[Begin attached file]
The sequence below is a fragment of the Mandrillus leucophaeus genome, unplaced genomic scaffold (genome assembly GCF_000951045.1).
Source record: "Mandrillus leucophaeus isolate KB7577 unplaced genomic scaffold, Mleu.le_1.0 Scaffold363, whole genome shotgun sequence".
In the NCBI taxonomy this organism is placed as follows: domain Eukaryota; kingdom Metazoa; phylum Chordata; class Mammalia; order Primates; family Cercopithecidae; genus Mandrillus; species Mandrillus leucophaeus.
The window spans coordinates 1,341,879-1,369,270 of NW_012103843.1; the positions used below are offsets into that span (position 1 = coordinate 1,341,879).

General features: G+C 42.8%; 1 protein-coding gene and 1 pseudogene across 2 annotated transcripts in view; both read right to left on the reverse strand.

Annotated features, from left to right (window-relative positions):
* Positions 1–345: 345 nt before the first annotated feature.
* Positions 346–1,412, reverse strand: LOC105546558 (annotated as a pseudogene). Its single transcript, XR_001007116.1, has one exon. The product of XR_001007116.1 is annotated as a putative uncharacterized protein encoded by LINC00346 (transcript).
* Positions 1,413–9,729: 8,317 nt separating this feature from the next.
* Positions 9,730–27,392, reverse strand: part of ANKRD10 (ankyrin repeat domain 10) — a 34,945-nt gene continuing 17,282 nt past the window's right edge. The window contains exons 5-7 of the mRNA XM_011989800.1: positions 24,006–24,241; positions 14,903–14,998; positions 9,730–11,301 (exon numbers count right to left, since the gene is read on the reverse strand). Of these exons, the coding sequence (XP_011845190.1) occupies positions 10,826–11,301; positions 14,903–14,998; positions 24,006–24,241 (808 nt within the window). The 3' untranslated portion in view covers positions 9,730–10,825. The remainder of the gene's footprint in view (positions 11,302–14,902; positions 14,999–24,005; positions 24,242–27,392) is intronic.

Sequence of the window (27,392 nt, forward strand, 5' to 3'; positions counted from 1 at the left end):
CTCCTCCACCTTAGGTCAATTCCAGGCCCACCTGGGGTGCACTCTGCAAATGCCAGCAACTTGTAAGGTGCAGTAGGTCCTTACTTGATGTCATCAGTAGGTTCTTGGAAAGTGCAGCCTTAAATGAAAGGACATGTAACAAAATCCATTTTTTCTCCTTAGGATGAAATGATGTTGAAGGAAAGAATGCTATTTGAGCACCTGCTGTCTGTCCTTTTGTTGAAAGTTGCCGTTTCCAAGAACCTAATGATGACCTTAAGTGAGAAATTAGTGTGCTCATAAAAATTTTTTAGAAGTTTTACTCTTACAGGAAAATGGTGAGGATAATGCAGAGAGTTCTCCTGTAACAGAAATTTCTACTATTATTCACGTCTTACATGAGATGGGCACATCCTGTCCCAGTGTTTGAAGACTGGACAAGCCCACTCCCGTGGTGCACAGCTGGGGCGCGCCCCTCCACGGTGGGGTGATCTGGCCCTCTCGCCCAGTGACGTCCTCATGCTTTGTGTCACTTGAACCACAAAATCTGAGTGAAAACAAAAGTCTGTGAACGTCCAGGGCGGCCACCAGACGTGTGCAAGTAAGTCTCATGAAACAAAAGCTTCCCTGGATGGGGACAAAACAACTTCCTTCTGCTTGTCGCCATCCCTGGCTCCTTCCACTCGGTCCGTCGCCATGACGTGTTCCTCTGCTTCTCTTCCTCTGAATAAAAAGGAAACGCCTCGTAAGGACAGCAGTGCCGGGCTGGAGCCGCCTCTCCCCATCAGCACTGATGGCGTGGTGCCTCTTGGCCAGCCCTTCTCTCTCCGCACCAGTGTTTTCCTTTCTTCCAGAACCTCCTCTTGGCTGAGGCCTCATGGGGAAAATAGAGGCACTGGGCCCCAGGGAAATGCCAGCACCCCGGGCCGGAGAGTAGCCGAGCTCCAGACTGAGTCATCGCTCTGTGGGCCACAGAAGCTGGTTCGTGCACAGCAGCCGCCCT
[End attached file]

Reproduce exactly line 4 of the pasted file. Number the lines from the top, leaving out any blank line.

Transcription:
The window spans coordinates 1,341,879-1,369,270 of NW_012103843.1; the positions used below are offsets into that span (position 1 = coordinate 1,341,879).